Garden Name: The Telegraph Garden
Andy Sturgeon

Sponsor: The Daily Telegraph
Contractor: Crocus
Media contact name: Deborah Burgess

Intended as a 'captured landscapeĺ, The Telegraph Garden is a gently gardened place within a larger, wilder setting where dramatic bronze fins represent an ancient mountain range with a stream of melt water running in the rock-strewn gorge below. Inspired by the phenomenal magnitude of geological events which have shaped our landscape over millions of years, the garden plays on the perspective of time and scale and reminds us of our own relatively fleeting moment on earth.

The rough-worked stone is Jurassic limestone and the bronze fins are reminiscent of the bony plates of a Stegasaurus which roamed the earth at that time. The designer uses these elements to evoke that powerful feeling of drama, wonderment and awe that he felt as a boy walking into the cavernous entrance hall of the Natural History Museum. The result is a garden that is both adventurous and unexpected and taps into the psyche of children and adults alike.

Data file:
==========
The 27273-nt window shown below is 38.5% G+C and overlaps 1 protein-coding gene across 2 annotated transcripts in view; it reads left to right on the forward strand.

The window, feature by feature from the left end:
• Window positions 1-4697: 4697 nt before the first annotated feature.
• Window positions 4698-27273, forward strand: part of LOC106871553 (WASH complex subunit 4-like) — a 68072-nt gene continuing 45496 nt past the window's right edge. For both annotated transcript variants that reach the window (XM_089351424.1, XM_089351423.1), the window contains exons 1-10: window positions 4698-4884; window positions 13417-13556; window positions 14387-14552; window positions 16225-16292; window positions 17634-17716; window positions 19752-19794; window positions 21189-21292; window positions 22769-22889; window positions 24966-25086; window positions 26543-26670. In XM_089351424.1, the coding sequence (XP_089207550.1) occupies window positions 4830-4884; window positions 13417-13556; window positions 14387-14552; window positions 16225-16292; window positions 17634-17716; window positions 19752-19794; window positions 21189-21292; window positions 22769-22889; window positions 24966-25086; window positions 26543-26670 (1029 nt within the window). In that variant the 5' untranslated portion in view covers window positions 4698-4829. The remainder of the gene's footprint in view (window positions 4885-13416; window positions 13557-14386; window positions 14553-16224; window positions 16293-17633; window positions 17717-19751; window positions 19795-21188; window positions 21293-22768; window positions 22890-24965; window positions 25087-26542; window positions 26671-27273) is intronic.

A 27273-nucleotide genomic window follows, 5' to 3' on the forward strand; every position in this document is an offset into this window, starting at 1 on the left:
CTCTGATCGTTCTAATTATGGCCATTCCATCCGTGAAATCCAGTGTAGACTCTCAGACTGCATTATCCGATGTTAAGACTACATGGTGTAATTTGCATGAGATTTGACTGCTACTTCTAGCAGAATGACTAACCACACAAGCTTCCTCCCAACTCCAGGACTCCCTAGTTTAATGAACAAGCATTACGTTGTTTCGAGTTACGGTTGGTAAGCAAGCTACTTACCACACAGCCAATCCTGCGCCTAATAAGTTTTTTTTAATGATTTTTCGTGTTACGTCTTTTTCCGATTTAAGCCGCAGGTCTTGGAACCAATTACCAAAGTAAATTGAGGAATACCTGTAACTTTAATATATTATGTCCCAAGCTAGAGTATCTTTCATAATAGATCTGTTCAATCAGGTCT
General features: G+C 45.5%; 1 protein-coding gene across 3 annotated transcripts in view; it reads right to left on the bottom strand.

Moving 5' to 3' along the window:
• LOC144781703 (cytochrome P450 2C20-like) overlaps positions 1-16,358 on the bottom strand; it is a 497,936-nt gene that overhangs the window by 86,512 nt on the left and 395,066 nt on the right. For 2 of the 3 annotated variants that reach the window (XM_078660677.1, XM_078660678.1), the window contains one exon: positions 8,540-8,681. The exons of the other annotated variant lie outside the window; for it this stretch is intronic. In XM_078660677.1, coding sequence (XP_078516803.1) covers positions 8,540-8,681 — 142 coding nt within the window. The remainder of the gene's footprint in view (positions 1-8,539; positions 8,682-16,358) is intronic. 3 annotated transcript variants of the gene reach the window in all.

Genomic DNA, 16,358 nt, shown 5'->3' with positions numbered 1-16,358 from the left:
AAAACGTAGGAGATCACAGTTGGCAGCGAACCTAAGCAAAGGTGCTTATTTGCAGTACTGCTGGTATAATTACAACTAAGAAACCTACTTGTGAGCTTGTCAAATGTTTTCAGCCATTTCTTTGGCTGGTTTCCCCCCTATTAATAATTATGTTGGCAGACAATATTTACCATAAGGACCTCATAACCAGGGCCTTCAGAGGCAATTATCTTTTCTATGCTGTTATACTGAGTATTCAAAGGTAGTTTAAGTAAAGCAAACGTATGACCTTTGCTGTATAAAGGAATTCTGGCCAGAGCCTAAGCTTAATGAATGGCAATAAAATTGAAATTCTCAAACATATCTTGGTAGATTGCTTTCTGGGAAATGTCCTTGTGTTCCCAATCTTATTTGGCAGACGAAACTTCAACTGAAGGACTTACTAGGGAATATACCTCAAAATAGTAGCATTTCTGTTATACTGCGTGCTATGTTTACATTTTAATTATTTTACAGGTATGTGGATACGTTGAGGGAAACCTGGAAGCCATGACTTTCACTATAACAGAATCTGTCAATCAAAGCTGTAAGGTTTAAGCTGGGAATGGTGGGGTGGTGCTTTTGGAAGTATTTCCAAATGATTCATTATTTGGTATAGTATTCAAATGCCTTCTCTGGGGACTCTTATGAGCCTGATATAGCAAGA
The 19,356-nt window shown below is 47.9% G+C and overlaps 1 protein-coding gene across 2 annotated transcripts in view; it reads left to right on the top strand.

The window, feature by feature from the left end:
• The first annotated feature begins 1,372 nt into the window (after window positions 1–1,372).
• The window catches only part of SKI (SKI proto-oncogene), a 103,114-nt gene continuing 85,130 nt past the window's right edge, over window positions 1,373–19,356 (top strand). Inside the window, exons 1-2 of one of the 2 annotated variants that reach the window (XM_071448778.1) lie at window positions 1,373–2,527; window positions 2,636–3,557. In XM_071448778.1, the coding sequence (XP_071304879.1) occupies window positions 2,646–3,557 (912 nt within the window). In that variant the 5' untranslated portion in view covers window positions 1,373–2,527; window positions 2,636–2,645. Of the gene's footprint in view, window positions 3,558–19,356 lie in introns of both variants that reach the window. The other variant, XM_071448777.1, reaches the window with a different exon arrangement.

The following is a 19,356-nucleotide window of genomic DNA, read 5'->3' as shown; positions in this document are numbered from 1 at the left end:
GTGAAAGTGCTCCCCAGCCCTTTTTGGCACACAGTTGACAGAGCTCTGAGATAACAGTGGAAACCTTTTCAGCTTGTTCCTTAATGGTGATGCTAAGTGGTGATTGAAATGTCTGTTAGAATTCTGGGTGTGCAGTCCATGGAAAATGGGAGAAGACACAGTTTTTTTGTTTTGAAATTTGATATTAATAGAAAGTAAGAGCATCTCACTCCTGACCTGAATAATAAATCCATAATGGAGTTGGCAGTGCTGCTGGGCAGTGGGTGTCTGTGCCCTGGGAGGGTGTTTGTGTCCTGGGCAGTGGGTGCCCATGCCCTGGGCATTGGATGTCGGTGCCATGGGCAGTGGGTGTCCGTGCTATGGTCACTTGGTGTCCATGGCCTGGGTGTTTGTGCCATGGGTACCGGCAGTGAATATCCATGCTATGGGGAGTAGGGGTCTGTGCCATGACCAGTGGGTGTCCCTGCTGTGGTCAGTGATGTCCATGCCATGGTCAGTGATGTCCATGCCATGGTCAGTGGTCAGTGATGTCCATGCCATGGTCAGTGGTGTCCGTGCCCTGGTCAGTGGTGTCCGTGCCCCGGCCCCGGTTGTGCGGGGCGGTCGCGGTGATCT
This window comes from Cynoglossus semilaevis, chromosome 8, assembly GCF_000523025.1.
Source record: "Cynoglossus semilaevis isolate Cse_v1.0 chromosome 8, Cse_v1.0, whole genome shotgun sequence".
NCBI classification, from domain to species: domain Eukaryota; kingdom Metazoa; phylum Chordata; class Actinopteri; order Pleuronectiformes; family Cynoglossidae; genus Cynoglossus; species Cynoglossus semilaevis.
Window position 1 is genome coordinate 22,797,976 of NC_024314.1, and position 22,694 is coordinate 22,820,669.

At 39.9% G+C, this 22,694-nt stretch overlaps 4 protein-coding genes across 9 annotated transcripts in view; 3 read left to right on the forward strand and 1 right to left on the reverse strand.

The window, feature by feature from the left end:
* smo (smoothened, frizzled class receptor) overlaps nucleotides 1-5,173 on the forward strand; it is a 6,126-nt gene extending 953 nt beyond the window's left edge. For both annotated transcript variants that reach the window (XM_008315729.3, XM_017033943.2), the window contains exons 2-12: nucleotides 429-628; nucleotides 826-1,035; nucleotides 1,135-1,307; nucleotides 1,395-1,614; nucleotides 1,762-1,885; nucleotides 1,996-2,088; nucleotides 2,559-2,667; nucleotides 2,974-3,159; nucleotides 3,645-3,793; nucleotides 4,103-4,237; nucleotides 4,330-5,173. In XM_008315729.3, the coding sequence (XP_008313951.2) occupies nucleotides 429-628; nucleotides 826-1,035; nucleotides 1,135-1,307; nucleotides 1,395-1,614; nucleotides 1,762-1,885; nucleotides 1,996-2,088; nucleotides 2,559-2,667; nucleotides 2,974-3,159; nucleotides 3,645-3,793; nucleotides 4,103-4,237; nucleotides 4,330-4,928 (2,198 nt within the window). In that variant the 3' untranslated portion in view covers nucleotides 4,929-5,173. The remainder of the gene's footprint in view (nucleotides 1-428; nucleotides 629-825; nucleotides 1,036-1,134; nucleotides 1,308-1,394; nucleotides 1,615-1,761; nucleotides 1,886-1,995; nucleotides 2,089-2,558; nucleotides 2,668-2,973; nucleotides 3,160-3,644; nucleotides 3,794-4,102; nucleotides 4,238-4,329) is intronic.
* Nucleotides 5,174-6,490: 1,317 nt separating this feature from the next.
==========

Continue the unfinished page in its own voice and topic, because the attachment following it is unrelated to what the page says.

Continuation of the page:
The need to adapt gardens to their environments is also highlighted. Plants are selected from similar natural habitats (warm, semi-arid regions in about 32 different countries) to create a unique planting scheme that is future-proofed against climate change. It has echoes of the chaparral of Californiaĺs Sierra Madre and the mattoral of the foothills of the Chilean Andes.

At least ten different skills and crafts will be represented in the garden, including architectural ironworkers, artists, sculptors, stone masons, water feature designers, nurserymen, landscape contractors, concrete artists, ceramicists and metal fabricators. After the Show, the trees will be relocated to a Capability Brown landscape on the Thames near Marlow. The sculpture will be reworked and installed in a private garden in Surrey.

Planting/Colour Scheme
Foliage colours are predominantly dusty greens and grey-green; flower forms include tall spikes, umbels and daisies in white, orange, yellow, rust and purple. Many are unusual plants that have not been seen before at Chelsea.


Foto: Mikhail Scheglov


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